Planning to file a Delinquent 1120F Return? Make sure you know the Risks.

Planning to file a Delinquent 1120F Return? Make sure you know the Risks.

By: Lou Carlow

On February 1, 2018 the Commissioner of Internal Revenue, Large Business and International Division (LB&I) issued a memorandum providing guidelines for handling delinquent Forms 1120-F and requests for waivers pursuant to Treas. Reg 1.882-4(a)(3)(ii), that states “No one involved in a compliance function should accept as filed a delinquent Form 1120-F from a taxpayer or discuss in advance of filing a return whether a waiver will be granted. Once a return is filed, and LB&I has selected the return for examination, these guidelines for handling waivers will apply.”

Under Internal Revenue Code Section 882(c)(2), a foreign corporation that is engaged in a trade or business within the United States is allowed deductions and credits only for expenses relating to income that is effectively connected with the conduct of a trade or business (“ECI”). Those deductions and credits are further conditioned on the foreign corporation filing a true and accurate return in the manner required by the Code’s subtitle F, including all the information necessary for the calculation of such deductions and credits.

Section 6072 provides the due dates for foreign corporations required to file an income tax return (Form 1120-F). The due date depends on whether the foreign corporation has an office or place of business in the United States. If it does have such an office or place of business, the return is due at the same time as a return of a domestic corporation

Under Treas. Reg.§ 1.6012-2(g) (1), a foreign corporation is required to file a tax return if it is engaged in a U.S. trade or business, even if it has no ECI or its income is exempt from tax under a tax treaty.  However, if the foreign corporation has no gross income for the taxable year, it is not required to complete the return schedules, but must attach a statement indicating the nature of any exclusions claimed and the amount of the exclusions, to the extent such amounts are readily determinable.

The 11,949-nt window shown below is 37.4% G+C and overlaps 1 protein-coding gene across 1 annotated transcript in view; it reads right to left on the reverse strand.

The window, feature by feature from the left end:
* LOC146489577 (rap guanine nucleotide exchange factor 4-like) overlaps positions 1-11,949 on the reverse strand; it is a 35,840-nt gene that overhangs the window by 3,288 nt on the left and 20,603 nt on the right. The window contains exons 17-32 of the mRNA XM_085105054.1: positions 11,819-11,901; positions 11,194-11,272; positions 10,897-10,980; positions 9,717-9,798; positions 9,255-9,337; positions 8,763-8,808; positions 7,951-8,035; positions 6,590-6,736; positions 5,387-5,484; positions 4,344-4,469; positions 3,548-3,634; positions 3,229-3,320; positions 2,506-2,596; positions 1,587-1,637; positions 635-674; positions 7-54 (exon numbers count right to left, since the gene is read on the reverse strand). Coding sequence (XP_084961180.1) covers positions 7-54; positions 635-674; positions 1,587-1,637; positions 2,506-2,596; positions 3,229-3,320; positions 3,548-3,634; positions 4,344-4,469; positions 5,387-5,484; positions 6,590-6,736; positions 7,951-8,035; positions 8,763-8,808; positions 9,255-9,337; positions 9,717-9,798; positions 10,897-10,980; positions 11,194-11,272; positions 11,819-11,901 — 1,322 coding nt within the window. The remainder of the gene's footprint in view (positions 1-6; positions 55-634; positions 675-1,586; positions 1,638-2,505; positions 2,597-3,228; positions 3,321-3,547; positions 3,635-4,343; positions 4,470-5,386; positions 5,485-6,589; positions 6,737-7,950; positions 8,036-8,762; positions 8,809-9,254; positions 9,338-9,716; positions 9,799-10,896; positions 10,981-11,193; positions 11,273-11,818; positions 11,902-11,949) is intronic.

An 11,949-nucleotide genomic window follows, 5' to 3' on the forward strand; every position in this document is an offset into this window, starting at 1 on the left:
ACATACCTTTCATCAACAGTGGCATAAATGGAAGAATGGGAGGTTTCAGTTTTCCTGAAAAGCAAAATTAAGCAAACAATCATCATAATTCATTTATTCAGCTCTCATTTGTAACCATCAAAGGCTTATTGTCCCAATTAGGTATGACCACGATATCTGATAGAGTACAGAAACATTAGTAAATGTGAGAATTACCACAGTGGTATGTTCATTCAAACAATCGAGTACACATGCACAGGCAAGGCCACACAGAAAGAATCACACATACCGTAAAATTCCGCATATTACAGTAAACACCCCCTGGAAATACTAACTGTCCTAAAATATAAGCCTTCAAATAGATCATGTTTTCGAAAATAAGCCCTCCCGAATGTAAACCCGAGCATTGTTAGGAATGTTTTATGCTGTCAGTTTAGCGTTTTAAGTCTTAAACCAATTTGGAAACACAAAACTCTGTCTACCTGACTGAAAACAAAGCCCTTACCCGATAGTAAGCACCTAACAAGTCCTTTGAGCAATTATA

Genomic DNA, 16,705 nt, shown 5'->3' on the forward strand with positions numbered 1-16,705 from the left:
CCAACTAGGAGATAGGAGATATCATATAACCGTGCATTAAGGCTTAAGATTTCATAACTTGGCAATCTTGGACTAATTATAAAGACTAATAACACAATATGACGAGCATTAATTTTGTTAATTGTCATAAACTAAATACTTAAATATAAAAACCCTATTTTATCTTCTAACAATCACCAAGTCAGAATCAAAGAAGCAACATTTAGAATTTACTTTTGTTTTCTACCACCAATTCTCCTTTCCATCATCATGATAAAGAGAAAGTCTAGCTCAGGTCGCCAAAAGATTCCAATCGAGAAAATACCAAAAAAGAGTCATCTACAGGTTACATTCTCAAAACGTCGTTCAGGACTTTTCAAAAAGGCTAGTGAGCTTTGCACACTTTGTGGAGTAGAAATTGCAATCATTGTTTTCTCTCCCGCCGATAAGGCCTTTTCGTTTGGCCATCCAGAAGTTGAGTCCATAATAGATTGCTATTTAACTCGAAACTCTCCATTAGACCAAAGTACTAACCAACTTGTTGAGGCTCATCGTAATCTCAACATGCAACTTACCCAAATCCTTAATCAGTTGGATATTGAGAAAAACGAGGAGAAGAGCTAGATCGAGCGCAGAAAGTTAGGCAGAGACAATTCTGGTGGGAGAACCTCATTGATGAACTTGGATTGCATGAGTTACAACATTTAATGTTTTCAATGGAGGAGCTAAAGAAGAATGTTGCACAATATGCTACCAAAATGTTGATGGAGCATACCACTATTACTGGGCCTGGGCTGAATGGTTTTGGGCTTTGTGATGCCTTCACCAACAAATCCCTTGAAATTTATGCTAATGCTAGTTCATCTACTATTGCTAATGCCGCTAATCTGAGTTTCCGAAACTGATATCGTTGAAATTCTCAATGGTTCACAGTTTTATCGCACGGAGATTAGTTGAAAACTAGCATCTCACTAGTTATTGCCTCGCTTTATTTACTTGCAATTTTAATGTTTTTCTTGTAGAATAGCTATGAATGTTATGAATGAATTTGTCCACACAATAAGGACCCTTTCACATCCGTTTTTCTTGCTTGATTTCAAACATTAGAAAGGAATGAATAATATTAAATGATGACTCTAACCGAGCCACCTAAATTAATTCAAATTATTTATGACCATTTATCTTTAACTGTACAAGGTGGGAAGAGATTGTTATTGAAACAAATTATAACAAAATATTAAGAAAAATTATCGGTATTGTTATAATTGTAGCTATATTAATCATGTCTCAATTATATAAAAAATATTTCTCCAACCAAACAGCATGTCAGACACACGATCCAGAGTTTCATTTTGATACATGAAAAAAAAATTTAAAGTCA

Treas. Reg.§ 1.882-4(a)(3)(i) prevents a foreign corporation from receiving the benefit of deductions and credits otherwise allowable (with the exceptions for deductions and credits noted in the statute) if it fails to meet the following special filing dates, as applicable, set forth in the regulations:

  1. If a return was filed for the immediately preceding taxable year, or if the current taxable year is the first taxable year of the foreign corporation for which a return is required to be filed, the required return for the current taxable year must be filed within 18 months of the due date as set forth in section 6072 and the regulations under that section.
  2. If no return for the taxable year immediately preceding the current taxable year has been filed, the required return for the current taxable year (other than the first taxable year of the foreign corporation for which a return is required to be filed) must have been filed no later than the earlier of the date which is 18 months after the due date, as per Section 6072, for filing the return for the current taxable year or the date the IRS mails a notice to the foreign corporation advising the corporation that the current year tax return has not been filed and that no deductions or credits (other than those excepted by statute) may be claimed by the taxpayer.